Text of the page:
1. Getting Bad Advice:
Naturally business owners consult with peers who have sold companies and many times are given inaccurate information about what they received from the sale of their own firm. The sale price always looks greener on their side of the fence, but the information is usually incomplete. For example, an owner may claim to have received “x” but in fact, real estate might have been included in the deal, or the accounts receivable or cash in the corporate accounts was included which would tend to inflate the multiple of cash flow or ratio to sales that the owner received. Frequently, I see owners initiate the selling process with their minds already made up about a sales price based on this type of misinformation.
Bad advice can also come from brokers with little experience, or in some cases, general practice attorney’s not accustomed to M&A procedures. The bottom line is that bad advice can distort success in the sales process. Owners are better advised to listen to the council of M&A professionals with successful track records before they start to form opinions of the value and saleability of their own firms.
2. Drawing a Line in the Sand in the Beginning:
In addition to having a predetermined price in mind sellers often have formed their own opinion as to the deal structure and are not willing to take any seller financing. That’s certainly understandable, but to insure success in the M&A process it is better to wait until the proper analysis has been finished by industry professionals before the lines are drawn.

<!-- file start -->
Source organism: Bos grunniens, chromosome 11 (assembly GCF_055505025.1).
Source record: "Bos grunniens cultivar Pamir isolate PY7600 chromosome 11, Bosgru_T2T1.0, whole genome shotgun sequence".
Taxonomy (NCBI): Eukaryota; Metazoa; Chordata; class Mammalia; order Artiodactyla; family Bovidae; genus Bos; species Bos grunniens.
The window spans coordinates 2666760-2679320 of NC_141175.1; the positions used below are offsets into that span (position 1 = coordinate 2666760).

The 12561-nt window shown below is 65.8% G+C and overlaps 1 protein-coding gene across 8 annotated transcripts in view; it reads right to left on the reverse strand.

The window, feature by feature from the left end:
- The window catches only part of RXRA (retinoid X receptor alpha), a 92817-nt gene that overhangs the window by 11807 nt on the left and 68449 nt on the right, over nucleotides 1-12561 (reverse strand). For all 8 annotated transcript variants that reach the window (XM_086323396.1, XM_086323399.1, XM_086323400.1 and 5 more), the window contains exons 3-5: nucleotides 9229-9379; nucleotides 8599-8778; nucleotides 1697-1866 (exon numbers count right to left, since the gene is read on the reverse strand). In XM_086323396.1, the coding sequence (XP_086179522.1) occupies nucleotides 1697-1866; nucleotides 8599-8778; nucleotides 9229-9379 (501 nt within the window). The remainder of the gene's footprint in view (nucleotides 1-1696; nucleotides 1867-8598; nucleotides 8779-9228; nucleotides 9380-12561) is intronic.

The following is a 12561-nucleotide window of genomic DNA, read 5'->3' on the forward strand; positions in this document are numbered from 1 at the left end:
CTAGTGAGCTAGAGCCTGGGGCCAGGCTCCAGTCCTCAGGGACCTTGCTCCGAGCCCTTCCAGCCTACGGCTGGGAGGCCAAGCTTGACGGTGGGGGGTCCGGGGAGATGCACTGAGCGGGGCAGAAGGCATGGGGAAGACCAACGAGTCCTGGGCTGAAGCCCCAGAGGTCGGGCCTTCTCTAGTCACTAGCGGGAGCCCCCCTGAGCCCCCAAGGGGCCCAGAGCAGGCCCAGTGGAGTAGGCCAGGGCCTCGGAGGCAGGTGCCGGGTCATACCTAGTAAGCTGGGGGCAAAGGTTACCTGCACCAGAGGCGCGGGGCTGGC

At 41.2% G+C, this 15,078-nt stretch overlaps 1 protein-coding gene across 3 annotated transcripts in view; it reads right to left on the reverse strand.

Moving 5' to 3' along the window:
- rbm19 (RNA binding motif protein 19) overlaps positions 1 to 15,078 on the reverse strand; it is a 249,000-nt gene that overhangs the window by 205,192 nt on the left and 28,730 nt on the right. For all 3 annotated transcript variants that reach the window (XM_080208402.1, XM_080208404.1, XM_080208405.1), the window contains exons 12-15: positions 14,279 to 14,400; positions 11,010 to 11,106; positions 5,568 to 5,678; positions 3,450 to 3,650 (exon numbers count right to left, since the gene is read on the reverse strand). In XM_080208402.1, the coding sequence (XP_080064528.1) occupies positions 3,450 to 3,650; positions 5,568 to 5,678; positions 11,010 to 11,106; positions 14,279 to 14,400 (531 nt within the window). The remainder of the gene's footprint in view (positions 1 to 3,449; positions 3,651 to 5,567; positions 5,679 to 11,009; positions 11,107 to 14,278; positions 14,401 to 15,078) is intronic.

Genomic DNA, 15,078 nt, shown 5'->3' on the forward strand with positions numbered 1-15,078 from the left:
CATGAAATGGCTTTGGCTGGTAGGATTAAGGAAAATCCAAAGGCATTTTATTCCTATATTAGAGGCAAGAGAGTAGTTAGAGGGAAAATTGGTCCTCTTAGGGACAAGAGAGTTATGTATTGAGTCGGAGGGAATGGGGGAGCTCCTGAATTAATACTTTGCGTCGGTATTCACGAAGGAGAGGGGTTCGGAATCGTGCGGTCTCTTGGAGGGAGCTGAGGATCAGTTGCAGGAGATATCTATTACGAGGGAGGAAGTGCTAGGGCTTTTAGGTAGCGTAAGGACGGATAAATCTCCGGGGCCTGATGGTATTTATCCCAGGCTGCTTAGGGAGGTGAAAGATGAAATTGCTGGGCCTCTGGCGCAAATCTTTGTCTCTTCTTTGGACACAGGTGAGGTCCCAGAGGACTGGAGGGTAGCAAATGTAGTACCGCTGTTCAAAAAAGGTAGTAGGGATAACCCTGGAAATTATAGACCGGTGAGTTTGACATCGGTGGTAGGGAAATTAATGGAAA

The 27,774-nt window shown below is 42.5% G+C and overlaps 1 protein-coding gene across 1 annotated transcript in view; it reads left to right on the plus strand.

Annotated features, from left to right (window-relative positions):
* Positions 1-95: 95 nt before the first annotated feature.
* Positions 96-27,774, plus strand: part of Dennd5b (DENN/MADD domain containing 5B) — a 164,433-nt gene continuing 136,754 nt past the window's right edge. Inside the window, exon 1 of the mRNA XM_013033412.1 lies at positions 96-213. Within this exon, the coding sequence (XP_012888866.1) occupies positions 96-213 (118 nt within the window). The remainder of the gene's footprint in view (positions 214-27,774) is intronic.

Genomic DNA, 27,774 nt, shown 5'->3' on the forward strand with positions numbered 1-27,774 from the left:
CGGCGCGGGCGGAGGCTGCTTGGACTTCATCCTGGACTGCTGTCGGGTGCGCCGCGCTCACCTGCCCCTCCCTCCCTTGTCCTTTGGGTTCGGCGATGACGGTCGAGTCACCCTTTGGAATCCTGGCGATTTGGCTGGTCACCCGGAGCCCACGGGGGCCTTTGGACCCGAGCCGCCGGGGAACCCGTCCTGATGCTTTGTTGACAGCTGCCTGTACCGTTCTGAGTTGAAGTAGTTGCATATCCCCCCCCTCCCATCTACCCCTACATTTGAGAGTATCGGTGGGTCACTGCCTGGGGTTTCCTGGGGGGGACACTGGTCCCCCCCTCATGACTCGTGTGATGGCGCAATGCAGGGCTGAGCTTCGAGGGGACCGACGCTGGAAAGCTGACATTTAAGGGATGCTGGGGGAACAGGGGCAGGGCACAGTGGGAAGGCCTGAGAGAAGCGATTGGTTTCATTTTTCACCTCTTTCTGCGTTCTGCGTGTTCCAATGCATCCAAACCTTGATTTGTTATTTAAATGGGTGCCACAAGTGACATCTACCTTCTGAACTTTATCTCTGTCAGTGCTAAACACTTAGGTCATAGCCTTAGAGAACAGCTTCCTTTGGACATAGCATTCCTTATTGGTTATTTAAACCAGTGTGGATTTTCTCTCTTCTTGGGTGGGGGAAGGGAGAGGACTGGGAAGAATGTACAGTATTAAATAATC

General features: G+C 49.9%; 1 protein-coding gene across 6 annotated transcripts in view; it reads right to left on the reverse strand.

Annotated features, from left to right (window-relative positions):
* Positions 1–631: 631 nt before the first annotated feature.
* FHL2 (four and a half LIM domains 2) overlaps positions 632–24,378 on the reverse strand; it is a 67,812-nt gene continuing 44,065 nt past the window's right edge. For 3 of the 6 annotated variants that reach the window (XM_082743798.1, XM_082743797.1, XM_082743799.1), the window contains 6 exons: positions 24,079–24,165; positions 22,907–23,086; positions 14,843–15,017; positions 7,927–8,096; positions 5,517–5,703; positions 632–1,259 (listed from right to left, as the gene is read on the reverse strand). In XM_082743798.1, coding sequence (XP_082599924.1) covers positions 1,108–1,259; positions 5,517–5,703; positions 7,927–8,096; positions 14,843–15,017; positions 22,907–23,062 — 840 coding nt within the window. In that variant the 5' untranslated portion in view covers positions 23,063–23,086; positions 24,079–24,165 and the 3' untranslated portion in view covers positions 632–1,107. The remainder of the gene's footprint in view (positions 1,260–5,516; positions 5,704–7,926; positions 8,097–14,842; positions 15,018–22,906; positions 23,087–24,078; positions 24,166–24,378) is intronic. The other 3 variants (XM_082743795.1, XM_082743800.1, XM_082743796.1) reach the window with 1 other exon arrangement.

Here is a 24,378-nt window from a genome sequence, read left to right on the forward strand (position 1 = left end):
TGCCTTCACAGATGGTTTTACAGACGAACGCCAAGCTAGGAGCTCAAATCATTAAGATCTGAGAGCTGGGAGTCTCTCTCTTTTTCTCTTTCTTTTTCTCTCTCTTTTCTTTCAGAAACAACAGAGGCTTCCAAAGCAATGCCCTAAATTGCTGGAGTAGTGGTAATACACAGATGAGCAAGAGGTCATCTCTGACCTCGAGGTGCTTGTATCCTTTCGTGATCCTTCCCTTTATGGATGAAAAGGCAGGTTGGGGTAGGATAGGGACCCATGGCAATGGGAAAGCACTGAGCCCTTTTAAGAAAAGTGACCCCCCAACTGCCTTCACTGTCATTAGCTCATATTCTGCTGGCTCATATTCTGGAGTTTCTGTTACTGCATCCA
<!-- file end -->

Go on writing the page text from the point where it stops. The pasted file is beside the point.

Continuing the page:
3. Not Being Organized to Sell
As with any other important business decision or process, selling a company takes adequate preparation, even before seeking out a broker. The seller should be aware that it takes a lot of time on their part to get to a successful closing. Most sellers already have a full-time job successfully running the firm so I frequently request that they enlist a key person or trusted employee to be available to assist in the paperwork flow between CPAs, attorneys, brokers and bankers.
Additionally, the paper trail for owners discretionary income will need to be well documented as to the relationship of line items from the general ledger to financials and then to the final tax return. This clean up needs to be completed before the selling process starts. Any unique entries or one-time expense line items will need proper footnoting to avoid concern from the buyer market later.
4. Not Having an Adequate Support Team
It is important to have specialized help in all areas needed to complete the transaction. Sellers are well-advised to have business brokers with sufficient experience in closings of companies of comparable size. Sellers should ask for and check out seller referrals. Also, ask for examples of the brokers marketing packages used on prior sold transactions and meet the brokers support staff before signing a listing agreement.
The practice of law is as specialized as medicine. You would not want your family DO taking out your gall bladder. An experienced M&A attorney can be money-in-the-bank for specialized help in the sale of the company. Tax law is specialized as to the M&A process so utilize a CPA that specializes in designing deal structure with the broker to best serve the sellers interests. In addition, an experienced business broker should have the right connections in all of these areas to make introductions to their seller client.
5. Not Being Familiar with the Selling Process
Today, internet research makes it possible for sellers to easily become acquainted with most facets of the M&A process. There is no excuse for sellers contemplating selling their firms to not take time to become familiar with the major steps in the sales process, and the terminology involved. A minimal amount of study to get familiar with the process can greatly aid the transaction. Arm yourself with information!